Something New

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Broadview Press, Sep 9, 1996 - Fiction - 349 pages

To be a heroine is to be beautiful—such has been the unstated assumption from the time of chivalric romance to that of Harlequin romance. But this ideology of ‘the beauty myth’ was challenged as early as 1801 with the publication of this extraordinary epistolary novel-romance.

Something New explores sexual roles and questions with subtlety and astonishingly modern insight the prevailing ‘rights’ of men over women, and their respective attitudes towards one another. The book explores how issues of beauty, femininity and self-support are central to the main character, Olivia, and her suitor Lionel. Lionel, who has always been ‘the devoted slave of beauty,’ becomes convinced that marriage to the ‘proverbially plain’ Olivia will lead them to ‘a little paradise on earth.’ Do they attain this paradise? The resolution to this romance retains the power to surprise the reader as much today as it did when Something New was first published.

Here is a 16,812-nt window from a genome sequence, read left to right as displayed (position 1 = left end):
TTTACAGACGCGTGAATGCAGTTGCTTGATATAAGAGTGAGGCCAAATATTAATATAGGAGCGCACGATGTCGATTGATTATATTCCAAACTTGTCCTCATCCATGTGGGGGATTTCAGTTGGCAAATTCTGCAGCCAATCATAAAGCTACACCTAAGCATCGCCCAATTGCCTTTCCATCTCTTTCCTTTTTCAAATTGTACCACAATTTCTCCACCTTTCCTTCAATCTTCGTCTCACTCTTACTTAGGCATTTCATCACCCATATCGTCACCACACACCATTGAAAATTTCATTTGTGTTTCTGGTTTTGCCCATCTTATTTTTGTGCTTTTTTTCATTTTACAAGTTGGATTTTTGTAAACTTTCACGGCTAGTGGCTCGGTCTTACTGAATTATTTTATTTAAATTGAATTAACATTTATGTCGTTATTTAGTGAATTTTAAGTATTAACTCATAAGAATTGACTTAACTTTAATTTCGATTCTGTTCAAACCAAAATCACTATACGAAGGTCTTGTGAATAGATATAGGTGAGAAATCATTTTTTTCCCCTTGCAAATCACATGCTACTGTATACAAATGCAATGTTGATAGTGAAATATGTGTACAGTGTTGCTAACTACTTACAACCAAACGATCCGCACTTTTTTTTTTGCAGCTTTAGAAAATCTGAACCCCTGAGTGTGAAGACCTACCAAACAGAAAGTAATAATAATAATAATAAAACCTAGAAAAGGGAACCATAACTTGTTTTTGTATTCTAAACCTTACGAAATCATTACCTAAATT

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or Adventures at CampbellHouse
an education very different from what generally falls to the lot of even well
EighteenthCentury Views of Beauty

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About the author (1996)

Deborah McLeod currently a doctoral candidate in English Literature at the University of Alberta, is a specialist in Romantic fiction and late eighteenth-century women novelists.

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